for these brilliant nuggets of common sense^W^W advice.
Probably more than I can reasonably expect to earn in my entire life.
Funny that they can't slap together an NHS IT system worth two shits but they can upload our biometrics to some pervserver faster than we can lube up our collective ass.
Next stop: government firewall, delivered on time so that us prols know who's boss. Don't worry about paying for it, they've delayed the NHS project another 20 years.
In other news...
CSOC warn against use of the new-fangled 'telephonic communication apparatus' - claims civil servants could be seduced from their duty by communications from 'external untrusted sources'....
and @anon coward 14.40, it's not even common sense.
It wouldn't matter one jot where the data is stored, or in which country. If the login credentials are available to a malicious user, and given the nature of the internet, what difference, precisely, would it make, if all of our sensitive data was stored in N.Korea.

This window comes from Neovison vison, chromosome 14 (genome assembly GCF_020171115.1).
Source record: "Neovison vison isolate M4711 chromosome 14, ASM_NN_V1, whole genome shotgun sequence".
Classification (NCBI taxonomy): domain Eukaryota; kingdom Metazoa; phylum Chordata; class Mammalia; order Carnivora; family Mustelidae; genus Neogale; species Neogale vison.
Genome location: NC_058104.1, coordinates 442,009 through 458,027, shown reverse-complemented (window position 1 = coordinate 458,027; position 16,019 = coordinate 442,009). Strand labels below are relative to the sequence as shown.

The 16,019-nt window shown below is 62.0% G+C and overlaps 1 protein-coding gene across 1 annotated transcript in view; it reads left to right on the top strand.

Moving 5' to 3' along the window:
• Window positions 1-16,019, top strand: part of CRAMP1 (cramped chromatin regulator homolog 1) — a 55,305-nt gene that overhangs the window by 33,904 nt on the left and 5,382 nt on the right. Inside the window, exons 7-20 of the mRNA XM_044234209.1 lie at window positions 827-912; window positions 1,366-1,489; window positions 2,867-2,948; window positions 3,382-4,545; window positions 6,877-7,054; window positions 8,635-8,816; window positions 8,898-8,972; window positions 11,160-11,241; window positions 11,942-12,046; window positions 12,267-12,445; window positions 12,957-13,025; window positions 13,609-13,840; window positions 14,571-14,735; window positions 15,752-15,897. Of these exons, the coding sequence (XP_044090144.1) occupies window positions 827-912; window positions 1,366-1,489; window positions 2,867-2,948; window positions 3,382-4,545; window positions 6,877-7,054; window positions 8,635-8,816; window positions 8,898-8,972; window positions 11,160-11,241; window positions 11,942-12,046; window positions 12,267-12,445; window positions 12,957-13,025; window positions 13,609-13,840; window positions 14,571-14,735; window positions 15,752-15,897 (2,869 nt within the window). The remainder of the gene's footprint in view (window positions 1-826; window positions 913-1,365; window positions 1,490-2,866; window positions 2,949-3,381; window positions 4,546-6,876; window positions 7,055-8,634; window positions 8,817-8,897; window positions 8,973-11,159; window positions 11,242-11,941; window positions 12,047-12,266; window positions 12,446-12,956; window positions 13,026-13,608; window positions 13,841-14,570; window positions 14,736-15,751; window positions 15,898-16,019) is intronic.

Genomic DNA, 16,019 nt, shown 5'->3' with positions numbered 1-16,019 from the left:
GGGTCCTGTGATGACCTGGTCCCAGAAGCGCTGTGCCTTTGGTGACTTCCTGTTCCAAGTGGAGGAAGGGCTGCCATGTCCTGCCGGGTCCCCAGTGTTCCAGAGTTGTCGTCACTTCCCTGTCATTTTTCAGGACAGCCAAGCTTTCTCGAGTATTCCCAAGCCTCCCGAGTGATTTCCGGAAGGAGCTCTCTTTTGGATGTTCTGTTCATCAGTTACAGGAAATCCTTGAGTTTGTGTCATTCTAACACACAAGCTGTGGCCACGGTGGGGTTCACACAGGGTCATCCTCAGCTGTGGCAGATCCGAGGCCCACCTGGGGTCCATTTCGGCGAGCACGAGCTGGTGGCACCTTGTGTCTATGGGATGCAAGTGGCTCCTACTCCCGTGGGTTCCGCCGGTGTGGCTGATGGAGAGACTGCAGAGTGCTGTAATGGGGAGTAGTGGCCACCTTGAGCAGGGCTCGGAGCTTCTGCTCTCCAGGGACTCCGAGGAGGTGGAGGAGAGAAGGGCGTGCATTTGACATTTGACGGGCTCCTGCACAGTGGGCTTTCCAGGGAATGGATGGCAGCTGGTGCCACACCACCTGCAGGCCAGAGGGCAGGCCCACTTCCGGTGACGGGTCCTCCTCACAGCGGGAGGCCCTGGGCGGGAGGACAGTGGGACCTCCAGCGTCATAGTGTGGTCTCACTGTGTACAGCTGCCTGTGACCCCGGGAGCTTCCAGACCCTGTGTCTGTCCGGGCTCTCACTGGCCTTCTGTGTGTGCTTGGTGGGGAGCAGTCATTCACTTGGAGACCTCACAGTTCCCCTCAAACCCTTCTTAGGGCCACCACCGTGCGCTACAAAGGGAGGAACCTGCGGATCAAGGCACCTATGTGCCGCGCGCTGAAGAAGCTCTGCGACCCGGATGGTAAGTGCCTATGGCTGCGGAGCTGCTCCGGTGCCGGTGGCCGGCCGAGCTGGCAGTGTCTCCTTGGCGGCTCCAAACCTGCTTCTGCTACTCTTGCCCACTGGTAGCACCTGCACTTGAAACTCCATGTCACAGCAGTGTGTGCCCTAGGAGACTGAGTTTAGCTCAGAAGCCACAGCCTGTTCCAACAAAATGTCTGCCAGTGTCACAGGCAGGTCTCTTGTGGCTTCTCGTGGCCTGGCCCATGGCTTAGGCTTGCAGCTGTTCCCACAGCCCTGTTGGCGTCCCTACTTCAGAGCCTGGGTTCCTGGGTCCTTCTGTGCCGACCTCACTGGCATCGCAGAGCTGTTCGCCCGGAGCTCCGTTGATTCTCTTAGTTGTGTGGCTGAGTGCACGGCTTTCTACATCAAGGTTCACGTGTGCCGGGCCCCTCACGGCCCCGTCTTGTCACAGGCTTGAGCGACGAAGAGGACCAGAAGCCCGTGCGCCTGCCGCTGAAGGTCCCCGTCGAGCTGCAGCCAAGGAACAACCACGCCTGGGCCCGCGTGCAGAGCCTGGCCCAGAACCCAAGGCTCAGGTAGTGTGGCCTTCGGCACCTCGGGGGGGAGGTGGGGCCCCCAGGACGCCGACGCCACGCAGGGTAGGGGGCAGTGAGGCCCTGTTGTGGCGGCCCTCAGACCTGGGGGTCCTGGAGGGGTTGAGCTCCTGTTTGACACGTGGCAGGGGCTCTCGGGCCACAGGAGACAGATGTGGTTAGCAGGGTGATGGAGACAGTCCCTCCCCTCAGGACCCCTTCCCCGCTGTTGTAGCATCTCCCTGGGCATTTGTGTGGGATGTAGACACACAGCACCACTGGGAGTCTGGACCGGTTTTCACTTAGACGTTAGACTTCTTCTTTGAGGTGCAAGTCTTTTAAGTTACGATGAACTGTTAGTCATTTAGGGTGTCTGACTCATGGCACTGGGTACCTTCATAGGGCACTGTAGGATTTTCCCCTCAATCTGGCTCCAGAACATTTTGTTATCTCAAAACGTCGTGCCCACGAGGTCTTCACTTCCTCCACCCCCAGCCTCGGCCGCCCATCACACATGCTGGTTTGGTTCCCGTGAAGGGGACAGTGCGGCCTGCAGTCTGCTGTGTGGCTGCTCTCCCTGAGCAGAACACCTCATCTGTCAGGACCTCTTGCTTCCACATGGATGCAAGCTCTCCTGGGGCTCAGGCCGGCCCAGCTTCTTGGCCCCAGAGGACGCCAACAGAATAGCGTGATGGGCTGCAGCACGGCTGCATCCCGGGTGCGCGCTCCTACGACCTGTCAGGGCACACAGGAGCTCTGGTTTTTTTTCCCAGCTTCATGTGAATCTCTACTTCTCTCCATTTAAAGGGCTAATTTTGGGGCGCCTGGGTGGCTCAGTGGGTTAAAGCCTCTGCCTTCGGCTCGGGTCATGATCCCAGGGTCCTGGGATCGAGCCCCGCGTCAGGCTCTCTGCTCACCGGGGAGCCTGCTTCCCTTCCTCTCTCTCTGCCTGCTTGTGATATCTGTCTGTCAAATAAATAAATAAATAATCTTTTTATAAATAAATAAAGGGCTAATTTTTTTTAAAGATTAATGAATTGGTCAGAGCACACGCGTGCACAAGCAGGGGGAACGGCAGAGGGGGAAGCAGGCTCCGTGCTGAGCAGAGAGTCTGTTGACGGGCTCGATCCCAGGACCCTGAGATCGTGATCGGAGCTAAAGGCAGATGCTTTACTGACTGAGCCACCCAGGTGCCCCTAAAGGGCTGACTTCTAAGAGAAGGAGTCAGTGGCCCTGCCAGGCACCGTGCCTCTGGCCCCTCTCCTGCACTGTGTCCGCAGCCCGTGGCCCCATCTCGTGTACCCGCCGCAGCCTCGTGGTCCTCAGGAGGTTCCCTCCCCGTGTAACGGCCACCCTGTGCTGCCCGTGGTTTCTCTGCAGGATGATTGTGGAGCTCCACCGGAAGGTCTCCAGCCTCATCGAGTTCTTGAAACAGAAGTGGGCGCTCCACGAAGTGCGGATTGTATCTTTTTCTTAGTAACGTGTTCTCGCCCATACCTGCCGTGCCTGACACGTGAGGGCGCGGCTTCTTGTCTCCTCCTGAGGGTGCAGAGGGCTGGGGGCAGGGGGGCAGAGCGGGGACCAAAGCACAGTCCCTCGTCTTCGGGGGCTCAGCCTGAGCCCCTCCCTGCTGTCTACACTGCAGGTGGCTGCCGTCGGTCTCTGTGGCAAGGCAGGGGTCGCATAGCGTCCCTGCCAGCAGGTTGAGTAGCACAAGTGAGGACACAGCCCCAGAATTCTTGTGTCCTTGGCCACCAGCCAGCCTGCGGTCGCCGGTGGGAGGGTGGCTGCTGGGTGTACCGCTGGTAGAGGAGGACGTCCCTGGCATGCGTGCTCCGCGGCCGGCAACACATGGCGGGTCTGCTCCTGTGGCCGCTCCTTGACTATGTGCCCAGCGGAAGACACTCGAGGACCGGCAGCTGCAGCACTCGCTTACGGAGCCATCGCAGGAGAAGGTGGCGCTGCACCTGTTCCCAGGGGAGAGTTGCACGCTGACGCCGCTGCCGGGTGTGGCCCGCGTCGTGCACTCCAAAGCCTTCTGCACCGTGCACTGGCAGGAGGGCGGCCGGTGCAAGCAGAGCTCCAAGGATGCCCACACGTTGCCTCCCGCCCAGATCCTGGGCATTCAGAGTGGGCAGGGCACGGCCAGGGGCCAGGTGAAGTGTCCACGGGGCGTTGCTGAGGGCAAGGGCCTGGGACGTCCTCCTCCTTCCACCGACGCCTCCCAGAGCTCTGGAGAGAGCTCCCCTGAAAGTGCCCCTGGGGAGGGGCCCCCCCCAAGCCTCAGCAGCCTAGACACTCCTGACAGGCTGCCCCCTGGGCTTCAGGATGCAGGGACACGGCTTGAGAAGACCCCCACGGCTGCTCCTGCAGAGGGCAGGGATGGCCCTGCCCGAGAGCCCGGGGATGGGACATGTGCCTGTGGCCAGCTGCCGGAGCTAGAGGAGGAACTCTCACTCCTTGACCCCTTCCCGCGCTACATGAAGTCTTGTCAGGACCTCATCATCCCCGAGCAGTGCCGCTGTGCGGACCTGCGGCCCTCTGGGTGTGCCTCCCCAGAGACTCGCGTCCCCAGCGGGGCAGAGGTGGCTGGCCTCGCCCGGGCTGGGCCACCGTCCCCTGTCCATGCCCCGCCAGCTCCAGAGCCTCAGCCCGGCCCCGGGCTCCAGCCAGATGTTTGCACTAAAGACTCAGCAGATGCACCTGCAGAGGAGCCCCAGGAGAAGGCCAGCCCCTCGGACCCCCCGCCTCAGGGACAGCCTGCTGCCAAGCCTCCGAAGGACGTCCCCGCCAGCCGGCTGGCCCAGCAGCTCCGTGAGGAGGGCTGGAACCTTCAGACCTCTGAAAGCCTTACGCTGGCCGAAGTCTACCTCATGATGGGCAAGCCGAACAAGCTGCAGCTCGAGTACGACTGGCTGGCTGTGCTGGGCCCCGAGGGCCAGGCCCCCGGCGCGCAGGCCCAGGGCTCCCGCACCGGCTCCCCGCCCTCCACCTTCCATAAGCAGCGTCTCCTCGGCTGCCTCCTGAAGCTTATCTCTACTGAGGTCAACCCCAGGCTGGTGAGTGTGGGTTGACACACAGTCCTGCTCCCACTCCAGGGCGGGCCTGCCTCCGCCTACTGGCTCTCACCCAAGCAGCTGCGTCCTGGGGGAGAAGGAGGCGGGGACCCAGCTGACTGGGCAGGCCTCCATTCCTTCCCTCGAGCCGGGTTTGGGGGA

I think the best people to ask about where to store sensitive data to be safe from prying eyes, might be, say Google, or intel, or maybe any one of the alledged 33 other major corporations hacked.
Or have I got that wrong, if UK data is stored only in/by the UK, then only people with the correct login credentials, who are only located in the UK can access that data, provided of course that there are technologies available to detect access from abroad via a VPN from a spoofed IP running through a proxy, connecting from a secondary/tertiary junction within an IP range registering UK location.